"dosub_subset",
  "do_ghost",
  "do_extra_ghost",
  "dorecv_part",
  "gettask",
  "qget",
  "qsteal",
  "locktree",
  "runners",
  "step",
  "cooling",
};

You can now easily time your functions by using:

TIMER_TIC;
/* Your complicated functions */
if (timer) TIMER_TOC(timer_cooling);

Adding your Task to the System

Now the tricky part happens. SWIFT is able to deal automatically with the conflicts between tasks, but unfortunately cannot understand the dependencies.

To implement your new task in the task system, you will need to modify a few functions in engine_maketasks.c.

First, you will need to add mainly two functions: scheduler_addtask and scheduler_addunlocks in the engine_make_hierarchical_tasks_* functions (depending on the type of task you implement, you will need to write it to a different function).

In engine_make_hierarchical_tasks_hydro, we add the task through the following call:

/* Add the cooling task. */
c->cooling =
scheduler_addtask(s, task_type_cooling, task_subtype_none, 0,
                  0, c, NULL);

As the cooling cannot be done before the end of the force computation and the second kick cannot be done before the cooling:

scheduler_addunlock(s, c->super->end_force, c->cooling);
scheduler_addunlock(s, c->cooling, c->super->kick2);

The next step is to activate your task in engine_marktasks_mapper in engine_marktasks.c:

else if (t->type == task_type_cooling || t->type == task_type_sourceterms) {
  if (cell_is_active_hydro(t->ci, e)) scheduler_activate(s, t);
}

Then you will need to update the estimate for the number of tasks in engine_estimate_nr_tasks in engine.c by modifying n1 or n2, and give the task an estimate of the computational cost that it will have in scheduler_reweight in scheduler.c:

case task_type_cooling:
  cost = wscale * count_i;
  break;

Initially, the engine will need to skip the task that updates the particles. It is the case for the cooling, therefore you will need to add it in engine_skip_force_and_kick.

Finally, you also need to initialize your new variables and pointers in space_rebuild_recycle_mapper in space.c.

Implementing your Task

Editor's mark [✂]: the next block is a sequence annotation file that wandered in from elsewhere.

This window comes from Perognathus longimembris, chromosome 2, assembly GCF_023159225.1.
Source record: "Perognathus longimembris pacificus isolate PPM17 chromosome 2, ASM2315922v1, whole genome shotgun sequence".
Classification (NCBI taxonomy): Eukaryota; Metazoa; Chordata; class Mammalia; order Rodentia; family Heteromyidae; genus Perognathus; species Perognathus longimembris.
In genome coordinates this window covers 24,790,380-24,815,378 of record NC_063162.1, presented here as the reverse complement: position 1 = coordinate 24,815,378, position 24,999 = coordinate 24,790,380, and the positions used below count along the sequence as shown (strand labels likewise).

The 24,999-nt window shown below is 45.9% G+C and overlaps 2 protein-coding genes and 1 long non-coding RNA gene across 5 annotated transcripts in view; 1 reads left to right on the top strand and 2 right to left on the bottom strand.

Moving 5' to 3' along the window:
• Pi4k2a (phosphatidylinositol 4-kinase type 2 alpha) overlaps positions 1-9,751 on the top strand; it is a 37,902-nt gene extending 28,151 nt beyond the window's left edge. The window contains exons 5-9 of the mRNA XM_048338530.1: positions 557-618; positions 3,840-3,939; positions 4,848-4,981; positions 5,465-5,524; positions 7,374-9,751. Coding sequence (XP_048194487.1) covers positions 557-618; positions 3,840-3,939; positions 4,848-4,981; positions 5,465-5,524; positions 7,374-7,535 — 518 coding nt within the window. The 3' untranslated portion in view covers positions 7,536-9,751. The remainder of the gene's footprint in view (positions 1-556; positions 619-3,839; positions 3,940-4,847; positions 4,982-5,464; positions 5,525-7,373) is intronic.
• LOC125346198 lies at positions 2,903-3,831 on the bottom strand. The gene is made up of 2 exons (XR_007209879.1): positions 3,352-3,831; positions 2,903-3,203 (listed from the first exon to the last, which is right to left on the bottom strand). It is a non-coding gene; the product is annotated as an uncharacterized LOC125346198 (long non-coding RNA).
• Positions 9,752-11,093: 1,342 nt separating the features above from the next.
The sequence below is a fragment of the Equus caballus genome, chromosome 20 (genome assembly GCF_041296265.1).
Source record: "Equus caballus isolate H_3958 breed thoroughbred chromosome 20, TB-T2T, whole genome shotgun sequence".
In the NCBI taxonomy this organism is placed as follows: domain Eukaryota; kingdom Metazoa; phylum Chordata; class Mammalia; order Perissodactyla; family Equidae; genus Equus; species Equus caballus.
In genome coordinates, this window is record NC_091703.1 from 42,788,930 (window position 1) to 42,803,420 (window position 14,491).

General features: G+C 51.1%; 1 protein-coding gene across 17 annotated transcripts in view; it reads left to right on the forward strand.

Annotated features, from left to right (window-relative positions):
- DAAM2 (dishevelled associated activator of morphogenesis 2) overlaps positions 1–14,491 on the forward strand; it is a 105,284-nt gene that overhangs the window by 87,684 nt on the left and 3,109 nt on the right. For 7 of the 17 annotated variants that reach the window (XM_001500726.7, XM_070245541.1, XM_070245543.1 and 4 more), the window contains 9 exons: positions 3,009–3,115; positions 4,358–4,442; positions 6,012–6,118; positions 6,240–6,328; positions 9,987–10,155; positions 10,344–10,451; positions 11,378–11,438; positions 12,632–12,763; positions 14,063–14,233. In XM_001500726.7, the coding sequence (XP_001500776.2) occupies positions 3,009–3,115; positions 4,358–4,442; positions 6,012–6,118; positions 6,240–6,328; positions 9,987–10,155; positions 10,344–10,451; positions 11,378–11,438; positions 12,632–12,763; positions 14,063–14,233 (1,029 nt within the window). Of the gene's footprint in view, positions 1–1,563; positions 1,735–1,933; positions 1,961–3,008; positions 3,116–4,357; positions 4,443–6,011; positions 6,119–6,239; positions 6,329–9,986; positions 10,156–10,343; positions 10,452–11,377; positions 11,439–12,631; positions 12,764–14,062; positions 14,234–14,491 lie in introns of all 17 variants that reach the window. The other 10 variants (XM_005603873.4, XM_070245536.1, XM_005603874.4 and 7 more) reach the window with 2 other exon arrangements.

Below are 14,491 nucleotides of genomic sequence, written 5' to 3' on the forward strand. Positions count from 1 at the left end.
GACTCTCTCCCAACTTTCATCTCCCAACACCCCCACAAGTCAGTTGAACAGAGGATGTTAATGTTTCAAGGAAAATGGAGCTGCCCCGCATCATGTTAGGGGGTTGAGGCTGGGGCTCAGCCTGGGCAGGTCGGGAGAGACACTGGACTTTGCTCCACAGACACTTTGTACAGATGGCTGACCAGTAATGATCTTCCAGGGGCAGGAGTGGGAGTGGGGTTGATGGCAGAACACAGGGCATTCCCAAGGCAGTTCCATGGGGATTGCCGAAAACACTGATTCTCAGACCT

The last part is situated in runner_main.c.

You will need to implement a function runner_do_cooling (do not forget to time it):

void runner_do_cooling(struct runner *r, struct cell *c, int timer) {

  TIMER_TIC;

  /* Now you can check if something is required at this time step.
   * You may want to use a different cell_is_active function depending
   * on your task
   */
  if (!cell_is_active_hydro(c, e)) return;

  /* Recurse? */
  if (c->split) {
    for (int k = 0; k < 8; k++)
      if (c->progeny[k] != NULL) runner_do_cooling(r, c->progeny[k], 0);
  } else {
    /* Implement your cooling here */
  }

  if (timer) TIMER_TOC(timer_do_cooling);
}

and add a call to this function in runner_main in the switch:

case task_type_cooling:
  runner_do_cooling(r, t->ci, 1);
  break;

Adding your task to the analysis tools

To produce the task graphs, the analysis scripts need to know about the new task. You will need to edit the python script in the tools/task_plots directory. At the start of each of analyse_tasks.py, plot_tasks.py and iplot_tasks.py you will find a long list of task names. You will need to add the name of the new task to that list. The order of this list needs to be the same as the enum type in the task.h file!

Finalizing your Task

Now that you have done the easiest part, you can start debugging by implementing a test and/or an example. Before creating your merge request with your new task, do not forget the most funny part that consists in writing a nice and beautiful documentation ;)